Asset allocation is the primary driver of a charitable trust's investment returns. A disciplined, long-term approach to investing that considers the characteristics of a trust and the needs of the income beneficiary can help ensure that its specific goals and objectives are accomplished.

When initiating a trust, consider the following factors when designing an appropriate asset allocation strategy:

1

What Type of Trust Is This?

A net income trust will have different goals and objectives, as well as different payout provisions, than a unitrust, for example. These differences should drive the asset allocation decision.

2

What Is the Expected Time Horizon?

The longer the expected time horizon of the trust, the greater level of risk the trust assets can tolerate. A shorter time horizon limits the trust's ability to recover from a difficult economic cycle.

3

What Are the Liquidity Needs?

Is the goal to attempt to offset a high payout rate with high investment returns? Or will the trust focus on principal preservation and stability?

4

What Level of Risk is Appropriate?

Nonprofits tend to be more risk tolerant, given their focus on growing remainder values, whereas income beneficiaries are often concerned with the stability of their payments.

5

Are Taxes a Concern?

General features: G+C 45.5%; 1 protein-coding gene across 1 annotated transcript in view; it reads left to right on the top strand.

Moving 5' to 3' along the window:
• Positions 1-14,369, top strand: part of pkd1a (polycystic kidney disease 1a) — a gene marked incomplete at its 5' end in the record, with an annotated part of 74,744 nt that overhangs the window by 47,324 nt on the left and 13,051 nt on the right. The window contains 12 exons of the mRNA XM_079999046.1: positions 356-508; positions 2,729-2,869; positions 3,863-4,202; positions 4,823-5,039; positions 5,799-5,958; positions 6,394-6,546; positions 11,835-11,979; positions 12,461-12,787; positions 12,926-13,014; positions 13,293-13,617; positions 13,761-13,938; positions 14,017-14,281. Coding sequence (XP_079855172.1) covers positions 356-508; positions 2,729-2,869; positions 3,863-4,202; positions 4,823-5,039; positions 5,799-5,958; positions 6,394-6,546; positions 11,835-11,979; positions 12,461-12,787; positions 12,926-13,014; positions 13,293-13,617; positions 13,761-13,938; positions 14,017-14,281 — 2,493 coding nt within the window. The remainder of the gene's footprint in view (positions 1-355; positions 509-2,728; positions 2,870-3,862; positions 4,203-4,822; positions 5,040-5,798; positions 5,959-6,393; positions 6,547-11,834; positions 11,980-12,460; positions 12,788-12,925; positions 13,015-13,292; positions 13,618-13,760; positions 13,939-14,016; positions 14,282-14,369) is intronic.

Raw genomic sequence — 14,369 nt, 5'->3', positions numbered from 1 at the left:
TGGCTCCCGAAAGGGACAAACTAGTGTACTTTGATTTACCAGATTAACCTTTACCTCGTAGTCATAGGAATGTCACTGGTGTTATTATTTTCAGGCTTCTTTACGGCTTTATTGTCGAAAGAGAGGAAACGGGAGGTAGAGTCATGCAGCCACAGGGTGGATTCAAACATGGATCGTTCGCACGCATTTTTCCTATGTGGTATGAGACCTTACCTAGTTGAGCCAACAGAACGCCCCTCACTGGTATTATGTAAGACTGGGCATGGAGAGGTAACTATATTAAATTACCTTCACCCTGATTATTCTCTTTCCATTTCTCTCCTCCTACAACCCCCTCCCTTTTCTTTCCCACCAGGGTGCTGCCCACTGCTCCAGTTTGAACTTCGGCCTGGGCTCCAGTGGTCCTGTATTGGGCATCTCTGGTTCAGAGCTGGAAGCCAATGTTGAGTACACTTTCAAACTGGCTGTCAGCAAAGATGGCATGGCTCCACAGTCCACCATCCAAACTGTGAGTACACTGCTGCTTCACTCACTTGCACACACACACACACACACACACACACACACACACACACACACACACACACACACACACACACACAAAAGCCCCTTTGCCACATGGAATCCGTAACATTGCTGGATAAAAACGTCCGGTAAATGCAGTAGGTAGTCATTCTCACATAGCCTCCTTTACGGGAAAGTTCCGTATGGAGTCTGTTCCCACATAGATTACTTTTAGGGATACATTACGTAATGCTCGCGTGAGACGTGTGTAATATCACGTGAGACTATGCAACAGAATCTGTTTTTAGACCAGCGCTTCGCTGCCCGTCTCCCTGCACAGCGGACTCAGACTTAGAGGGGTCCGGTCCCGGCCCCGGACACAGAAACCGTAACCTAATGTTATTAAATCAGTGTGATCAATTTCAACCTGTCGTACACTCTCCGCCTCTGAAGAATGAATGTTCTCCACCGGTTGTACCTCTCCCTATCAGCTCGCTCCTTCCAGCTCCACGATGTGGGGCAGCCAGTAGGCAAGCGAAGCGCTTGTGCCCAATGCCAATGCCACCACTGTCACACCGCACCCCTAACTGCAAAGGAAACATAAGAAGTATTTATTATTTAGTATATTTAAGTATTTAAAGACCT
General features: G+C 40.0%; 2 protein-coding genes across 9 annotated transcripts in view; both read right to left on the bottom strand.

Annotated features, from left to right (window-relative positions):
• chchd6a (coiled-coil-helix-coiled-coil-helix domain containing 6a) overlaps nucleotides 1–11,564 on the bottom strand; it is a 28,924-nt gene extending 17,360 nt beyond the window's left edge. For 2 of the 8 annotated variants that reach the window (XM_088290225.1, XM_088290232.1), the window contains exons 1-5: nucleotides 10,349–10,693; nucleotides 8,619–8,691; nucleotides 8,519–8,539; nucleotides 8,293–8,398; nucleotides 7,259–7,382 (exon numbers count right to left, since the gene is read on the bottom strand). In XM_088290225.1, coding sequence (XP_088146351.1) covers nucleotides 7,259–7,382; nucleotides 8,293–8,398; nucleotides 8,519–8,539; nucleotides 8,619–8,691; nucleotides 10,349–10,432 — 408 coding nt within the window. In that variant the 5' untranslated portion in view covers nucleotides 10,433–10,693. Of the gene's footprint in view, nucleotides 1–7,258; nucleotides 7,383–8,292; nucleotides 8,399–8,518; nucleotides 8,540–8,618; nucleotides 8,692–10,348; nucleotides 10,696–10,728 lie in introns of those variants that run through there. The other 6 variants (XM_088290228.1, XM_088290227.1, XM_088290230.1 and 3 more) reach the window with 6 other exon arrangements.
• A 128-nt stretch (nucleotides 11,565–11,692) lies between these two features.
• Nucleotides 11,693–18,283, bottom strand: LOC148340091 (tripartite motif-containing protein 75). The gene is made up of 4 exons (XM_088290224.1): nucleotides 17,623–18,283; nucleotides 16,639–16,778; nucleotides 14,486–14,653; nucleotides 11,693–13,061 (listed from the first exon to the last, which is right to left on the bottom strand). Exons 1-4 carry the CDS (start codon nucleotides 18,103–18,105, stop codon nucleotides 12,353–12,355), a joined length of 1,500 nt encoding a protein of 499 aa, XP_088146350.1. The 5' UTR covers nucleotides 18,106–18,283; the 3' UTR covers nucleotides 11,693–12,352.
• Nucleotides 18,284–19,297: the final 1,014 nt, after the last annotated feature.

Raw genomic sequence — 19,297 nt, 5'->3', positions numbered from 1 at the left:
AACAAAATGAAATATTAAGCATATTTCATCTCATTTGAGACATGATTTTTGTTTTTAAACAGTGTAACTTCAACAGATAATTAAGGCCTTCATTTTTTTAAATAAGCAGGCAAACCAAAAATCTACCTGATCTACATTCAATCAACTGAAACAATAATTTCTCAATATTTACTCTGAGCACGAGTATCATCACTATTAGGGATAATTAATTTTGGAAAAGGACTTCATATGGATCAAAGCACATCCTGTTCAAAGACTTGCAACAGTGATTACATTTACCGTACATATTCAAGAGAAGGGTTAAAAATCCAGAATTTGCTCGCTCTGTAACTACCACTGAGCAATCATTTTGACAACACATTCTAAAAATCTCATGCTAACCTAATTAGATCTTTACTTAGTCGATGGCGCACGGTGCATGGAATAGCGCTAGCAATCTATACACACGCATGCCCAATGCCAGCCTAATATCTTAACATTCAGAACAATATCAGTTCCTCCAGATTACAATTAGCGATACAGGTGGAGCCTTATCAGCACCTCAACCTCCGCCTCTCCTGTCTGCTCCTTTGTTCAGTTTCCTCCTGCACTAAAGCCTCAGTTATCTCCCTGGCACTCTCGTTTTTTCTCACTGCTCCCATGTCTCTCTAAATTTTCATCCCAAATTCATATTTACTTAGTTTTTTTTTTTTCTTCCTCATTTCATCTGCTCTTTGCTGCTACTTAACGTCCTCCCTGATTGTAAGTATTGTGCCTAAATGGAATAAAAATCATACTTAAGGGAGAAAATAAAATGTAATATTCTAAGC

Some beneficiaries may expect that investments be managed to limit the tax burden on distributions. We generally caution against allowing tax to be the primary driver of asset allocation decisions.

“In the long run, a disciplined investment strategy has the greatest chance of producing returns that meet the trust's goals while also minimizing overall portfolio risk.”
Asset allocation should not be treated as a "set it and forget it" decision
Revisit your allocation annually

An annual review will help ensure that the allocation is still appropriate given the
circumstances of the trust, the beneficiaries and the overall economy.

Consider changes in certain circumstances

It may be a good time to adjust the allocation if there has been a change in the account structure, time horizon, risk tolerance or income yield requirements.

Resist making impulsive changes

Some common mistakes we see include changing allocations in response to recent market
events or the advice of media pundits, or in an attempt to time the market.

  • The information provided is for illustrative/educational purposes only. All investment strategies referenced in this material come with investment risks, including loss of value and/or loss of anticipated income. Past performance does not guarantee future results. This material is not intended to constitute legal, tax, investment or financial advice. Effort has been made to ensure that the material presented herein is accurate at the time of publication. However, this material is not intended to be a full and exhaustive explanation of the law in any area or of all of the tax, investment or financial options available. The information discussed herein may not be applicable to or appropriate for every investor and should be used only after consultation with professionals who have reviewed your specific situation. BNY Mellon Wealth Management conducts business through various operating subsidiaries of The Bank of New York Mellon Corporation. ©2016 The Bank of New York Mellon Corporation. All rights reserved.